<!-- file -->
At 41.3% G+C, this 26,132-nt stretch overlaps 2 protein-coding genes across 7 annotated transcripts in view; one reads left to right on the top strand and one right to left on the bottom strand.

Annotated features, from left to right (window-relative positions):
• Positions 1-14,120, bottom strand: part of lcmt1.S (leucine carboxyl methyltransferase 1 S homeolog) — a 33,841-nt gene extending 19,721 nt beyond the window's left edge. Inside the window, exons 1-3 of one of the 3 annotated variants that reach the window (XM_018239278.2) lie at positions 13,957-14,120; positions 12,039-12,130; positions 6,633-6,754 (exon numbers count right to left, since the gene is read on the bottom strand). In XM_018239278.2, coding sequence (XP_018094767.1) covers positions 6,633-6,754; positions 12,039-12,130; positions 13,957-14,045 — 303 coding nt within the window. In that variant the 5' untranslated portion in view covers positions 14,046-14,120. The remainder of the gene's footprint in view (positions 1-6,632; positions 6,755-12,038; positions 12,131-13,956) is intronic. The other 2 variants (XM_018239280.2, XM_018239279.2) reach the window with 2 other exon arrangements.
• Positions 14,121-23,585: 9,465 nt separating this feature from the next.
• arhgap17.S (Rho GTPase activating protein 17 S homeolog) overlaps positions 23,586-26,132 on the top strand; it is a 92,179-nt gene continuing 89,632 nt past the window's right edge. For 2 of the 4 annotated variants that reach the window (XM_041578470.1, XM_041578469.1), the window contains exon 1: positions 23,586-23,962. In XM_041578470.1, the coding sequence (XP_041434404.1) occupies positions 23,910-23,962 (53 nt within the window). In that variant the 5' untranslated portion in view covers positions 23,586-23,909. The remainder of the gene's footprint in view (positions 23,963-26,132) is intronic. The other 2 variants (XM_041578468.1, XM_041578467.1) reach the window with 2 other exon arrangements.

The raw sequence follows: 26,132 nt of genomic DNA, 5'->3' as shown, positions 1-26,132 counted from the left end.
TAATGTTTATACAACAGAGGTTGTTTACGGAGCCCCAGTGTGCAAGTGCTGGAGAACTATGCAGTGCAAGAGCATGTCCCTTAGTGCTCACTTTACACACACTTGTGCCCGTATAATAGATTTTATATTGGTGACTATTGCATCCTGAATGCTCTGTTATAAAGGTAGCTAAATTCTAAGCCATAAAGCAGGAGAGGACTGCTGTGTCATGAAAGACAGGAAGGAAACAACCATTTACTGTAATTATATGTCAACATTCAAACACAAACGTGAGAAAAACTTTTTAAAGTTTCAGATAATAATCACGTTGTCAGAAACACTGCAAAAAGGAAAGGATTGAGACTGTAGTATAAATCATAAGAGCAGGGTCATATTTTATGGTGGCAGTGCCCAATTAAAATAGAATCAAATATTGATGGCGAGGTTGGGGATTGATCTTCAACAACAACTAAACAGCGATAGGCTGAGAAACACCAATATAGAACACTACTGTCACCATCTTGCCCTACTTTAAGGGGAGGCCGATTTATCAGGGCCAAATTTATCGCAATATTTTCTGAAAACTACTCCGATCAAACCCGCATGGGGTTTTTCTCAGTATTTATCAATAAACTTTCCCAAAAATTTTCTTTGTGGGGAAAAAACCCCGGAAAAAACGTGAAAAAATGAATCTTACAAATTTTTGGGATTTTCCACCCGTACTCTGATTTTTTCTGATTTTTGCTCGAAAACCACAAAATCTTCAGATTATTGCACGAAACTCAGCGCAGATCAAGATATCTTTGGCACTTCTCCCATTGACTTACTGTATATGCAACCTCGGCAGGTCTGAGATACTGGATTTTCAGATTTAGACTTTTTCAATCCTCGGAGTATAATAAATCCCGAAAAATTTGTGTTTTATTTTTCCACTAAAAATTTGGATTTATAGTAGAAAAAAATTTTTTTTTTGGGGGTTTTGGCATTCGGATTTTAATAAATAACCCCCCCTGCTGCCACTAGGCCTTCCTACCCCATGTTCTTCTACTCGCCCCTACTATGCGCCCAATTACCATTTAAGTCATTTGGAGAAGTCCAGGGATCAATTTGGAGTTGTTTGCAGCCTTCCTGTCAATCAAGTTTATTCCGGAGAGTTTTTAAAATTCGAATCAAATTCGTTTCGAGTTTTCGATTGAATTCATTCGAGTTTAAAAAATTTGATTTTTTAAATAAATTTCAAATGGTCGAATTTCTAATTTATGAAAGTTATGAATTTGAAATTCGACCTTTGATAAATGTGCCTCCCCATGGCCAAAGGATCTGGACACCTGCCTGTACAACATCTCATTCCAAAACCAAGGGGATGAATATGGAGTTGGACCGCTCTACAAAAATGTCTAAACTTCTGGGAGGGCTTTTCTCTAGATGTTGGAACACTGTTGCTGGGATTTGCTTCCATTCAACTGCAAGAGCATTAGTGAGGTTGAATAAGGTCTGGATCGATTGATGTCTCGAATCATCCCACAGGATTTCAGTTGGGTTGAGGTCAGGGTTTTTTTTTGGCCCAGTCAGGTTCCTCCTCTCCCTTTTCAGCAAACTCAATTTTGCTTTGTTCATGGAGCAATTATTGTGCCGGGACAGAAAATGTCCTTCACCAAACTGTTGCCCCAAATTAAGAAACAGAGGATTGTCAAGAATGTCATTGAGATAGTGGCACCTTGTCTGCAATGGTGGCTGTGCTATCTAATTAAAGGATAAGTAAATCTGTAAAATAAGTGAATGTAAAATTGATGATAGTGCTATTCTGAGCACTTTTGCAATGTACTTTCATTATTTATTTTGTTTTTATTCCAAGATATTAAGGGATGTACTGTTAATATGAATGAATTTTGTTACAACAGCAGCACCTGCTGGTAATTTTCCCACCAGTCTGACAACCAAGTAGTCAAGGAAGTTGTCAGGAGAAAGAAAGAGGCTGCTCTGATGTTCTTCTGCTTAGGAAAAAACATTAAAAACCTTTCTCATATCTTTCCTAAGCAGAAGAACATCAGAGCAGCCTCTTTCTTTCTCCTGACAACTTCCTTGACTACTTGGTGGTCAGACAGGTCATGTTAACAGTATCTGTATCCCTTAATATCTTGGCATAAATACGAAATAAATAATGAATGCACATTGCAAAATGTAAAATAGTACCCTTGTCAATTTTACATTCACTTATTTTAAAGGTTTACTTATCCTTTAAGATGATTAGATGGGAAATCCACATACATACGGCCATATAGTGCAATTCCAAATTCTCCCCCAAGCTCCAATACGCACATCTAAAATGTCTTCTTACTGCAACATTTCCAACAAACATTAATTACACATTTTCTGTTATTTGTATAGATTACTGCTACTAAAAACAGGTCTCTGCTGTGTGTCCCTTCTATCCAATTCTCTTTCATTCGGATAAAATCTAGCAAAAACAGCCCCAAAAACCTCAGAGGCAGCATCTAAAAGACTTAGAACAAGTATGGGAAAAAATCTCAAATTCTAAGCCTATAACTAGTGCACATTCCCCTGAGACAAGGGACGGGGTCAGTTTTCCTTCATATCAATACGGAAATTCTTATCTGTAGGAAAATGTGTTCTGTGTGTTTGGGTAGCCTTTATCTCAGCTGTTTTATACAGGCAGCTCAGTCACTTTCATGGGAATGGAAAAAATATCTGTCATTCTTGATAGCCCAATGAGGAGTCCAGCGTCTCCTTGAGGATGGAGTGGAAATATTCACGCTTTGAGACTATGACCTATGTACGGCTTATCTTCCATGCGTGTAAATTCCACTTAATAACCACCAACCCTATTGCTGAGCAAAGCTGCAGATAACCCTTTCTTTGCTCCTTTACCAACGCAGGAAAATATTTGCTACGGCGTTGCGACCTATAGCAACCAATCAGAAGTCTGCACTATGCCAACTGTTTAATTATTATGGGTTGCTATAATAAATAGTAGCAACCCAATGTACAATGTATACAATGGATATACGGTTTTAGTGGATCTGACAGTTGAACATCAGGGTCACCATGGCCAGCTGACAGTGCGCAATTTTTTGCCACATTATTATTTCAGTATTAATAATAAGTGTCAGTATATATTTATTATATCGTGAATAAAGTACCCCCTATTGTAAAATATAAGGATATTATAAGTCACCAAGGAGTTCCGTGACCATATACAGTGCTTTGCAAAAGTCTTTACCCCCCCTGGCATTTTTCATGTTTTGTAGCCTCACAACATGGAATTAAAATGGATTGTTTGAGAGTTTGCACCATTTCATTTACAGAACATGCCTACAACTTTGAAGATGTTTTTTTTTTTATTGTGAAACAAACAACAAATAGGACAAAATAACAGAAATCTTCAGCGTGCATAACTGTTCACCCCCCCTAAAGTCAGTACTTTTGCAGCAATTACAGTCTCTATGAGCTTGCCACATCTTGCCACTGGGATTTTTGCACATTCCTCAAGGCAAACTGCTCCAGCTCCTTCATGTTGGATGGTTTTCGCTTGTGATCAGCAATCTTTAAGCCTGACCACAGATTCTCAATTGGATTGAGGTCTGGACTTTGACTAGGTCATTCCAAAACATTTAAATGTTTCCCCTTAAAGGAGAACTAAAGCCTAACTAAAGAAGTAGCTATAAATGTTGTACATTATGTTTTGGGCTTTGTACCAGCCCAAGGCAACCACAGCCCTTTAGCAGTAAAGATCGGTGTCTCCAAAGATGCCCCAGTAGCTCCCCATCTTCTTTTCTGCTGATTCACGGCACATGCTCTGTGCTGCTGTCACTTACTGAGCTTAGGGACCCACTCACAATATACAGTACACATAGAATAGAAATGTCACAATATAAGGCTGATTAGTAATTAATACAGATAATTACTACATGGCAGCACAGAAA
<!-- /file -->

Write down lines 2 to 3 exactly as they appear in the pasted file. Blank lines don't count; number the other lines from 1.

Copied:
Annotated features, from left to right (window-relative positions):
• Positions 1-14,120, bottom strand: part of lcmt1.S (leucine carboxyl methyltransferase 1 S homeolog) — a 33,841-nt gene extending 19,721 nt beyond the window's left edge. Inside the window, exons 1-3 of one of the 3 annotated variants that reach the window (XM_018239278.2) lie at positions 13,957-14,120; positions 12,039-12,130; positions 6,633-6,754 (exon numbers count right to left, since the gene is read on the bottom strand). In XM_018239278.2, coding sequence (XP_018094767.1) covers positions 6,633-6,754; positions 12,039-12,130; positions 13,957-14,045 — 303 coding nt within the window. In that variant the 5' untranslated portion in view covers positions 14,046-14,120. The remainder of the gene's footprint in view (positions 1-6,632; positions 6,755-12,038; positions 12,131-13,956) is intronic. The other 2 variants (XM_018239280.2, XM_018239279.2) reach the window with 2 other exon arrangements.